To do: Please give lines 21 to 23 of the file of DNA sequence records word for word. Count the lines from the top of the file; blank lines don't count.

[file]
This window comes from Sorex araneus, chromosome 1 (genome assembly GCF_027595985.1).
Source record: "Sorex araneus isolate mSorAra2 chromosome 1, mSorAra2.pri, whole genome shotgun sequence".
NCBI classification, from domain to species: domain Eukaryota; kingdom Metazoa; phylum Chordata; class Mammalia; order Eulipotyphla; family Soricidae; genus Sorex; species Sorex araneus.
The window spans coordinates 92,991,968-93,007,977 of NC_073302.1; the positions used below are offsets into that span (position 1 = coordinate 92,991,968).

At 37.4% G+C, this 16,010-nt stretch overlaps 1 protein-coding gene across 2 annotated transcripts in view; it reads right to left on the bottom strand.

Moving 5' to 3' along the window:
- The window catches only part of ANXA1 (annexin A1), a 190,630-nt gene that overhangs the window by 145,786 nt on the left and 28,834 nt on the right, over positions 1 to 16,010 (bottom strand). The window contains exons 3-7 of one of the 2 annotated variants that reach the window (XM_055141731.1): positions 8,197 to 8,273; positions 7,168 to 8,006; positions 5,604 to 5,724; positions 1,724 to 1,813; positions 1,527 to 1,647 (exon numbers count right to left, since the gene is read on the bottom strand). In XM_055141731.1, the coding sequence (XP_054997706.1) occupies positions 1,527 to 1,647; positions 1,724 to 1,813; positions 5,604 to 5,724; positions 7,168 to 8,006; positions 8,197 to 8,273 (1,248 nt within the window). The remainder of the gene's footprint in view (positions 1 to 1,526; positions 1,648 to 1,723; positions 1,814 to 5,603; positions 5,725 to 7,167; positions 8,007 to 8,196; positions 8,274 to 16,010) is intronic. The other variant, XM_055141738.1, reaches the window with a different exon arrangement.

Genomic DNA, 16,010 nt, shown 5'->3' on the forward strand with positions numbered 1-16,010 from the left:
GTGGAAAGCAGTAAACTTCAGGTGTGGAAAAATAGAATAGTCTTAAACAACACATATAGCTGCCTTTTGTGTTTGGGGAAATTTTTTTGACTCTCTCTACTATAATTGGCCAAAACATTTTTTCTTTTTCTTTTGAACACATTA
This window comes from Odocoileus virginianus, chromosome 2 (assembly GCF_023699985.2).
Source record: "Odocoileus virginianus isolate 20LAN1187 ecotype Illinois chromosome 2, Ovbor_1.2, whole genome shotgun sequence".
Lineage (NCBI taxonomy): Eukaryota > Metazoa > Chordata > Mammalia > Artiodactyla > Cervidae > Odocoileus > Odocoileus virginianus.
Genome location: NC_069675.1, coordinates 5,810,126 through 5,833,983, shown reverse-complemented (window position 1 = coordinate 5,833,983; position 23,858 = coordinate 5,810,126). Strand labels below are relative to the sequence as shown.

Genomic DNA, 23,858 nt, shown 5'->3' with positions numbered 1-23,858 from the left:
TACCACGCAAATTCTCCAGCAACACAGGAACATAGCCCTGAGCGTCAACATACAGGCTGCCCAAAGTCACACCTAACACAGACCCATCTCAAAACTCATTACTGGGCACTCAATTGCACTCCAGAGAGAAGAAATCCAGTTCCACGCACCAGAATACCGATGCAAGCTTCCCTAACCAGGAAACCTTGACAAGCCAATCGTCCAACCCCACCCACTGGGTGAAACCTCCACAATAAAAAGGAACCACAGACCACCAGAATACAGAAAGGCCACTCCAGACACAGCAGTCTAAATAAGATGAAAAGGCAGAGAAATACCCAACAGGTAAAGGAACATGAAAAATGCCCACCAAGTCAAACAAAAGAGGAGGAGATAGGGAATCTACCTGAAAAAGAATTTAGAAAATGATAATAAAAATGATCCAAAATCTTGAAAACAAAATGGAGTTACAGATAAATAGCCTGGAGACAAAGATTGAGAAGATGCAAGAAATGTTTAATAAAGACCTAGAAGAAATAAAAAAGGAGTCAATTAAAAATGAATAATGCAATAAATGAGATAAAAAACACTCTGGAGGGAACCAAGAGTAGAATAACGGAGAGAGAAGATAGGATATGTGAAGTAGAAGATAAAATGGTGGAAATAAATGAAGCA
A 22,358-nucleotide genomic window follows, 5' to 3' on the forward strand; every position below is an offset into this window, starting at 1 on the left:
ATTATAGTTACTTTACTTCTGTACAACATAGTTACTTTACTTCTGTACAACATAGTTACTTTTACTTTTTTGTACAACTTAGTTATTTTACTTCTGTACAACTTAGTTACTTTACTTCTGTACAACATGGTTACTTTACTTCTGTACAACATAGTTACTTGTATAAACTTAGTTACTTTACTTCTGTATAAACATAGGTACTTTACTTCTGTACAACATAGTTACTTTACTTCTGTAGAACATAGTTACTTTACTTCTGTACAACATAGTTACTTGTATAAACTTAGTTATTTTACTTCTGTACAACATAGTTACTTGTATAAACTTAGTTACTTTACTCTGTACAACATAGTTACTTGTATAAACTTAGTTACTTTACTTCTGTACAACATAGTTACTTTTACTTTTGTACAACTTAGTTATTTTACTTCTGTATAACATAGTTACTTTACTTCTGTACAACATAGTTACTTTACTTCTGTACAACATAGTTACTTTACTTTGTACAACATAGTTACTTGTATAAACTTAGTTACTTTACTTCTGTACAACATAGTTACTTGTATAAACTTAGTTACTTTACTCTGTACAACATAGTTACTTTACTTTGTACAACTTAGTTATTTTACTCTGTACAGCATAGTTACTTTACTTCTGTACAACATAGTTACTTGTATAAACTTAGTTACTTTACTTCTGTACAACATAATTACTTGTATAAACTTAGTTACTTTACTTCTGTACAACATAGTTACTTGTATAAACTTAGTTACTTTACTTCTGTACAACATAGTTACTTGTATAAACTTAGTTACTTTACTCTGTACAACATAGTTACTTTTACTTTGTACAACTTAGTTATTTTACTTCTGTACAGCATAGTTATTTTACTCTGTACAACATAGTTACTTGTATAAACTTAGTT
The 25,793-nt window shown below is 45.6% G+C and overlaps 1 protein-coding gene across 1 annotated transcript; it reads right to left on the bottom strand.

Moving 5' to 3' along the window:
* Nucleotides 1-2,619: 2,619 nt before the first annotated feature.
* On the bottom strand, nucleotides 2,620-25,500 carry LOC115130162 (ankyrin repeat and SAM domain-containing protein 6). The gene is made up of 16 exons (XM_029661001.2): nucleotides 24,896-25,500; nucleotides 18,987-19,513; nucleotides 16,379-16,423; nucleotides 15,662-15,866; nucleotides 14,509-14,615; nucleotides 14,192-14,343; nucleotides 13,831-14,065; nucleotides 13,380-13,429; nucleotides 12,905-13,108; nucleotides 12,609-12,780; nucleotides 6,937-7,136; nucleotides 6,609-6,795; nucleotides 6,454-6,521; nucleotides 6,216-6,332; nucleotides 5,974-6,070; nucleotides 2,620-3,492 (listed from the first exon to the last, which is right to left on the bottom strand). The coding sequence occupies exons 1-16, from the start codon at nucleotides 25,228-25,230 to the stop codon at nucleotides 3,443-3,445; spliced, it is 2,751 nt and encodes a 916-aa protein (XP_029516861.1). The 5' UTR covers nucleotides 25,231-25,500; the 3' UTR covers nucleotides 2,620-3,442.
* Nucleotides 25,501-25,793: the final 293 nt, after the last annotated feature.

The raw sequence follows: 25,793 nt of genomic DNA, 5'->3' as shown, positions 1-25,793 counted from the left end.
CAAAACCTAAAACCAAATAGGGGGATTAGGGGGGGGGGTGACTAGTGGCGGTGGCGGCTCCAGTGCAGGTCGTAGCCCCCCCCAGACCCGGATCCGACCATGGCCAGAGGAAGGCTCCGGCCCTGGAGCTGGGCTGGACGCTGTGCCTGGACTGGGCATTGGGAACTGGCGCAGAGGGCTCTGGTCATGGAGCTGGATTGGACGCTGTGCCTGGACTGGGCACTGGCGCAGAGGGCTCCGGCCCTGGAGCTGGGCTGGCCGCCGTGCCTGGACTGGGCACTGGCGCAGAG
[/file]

* On the bottom strand, nucleotides 2,620-25,500 carry LOC115130162 (ankyrin repeat and SAM domain-containing protein 6). The gene is made up of 16 exons (XM_029661001.2): nucleotides 24,896-25,500; nucleotides 18,987-19,513; nucleotides 16,379-16,423; nucleotides 15,662-15,866; nucleotides 14,509-14,615; nucleotides 14,192-14,343; nucleotides 13,831-14,065; nucleotides 13,380-13,429; nucleotides 12,905-13,108; nucleotides 12,609-12,780; nucleotides 6,937-7,136; nucleotides 6,609-6,795; nucleotides 6,454-6,521; nucleotides 6,216-6,332; nucleotides 5,974-6,070; nucleotides 2,620-3,492 (listed from the first exon to the last, which is right to left on the bottom strand). The coding sequence occupies exons 1-16, from the start codon at nucleotides 25,228-25,230 to the stop codon at nucleotides 3,443-3,445; spliced, it is 2,751 nt and encodes a 916-aa protein (XP_029516861.1). The 5' UTR covers nucleotides 25,231-25,500; the 3' UTR covers nucleotides 2,620-3,442.
* Nucleotides 25,501-25,793: the final 293 nt, after the last annotated feature.

The raw sequence follows: 25,793 nt of genomic DNA, 5'->3' as shown, positions 1-25,793 counted from the left end.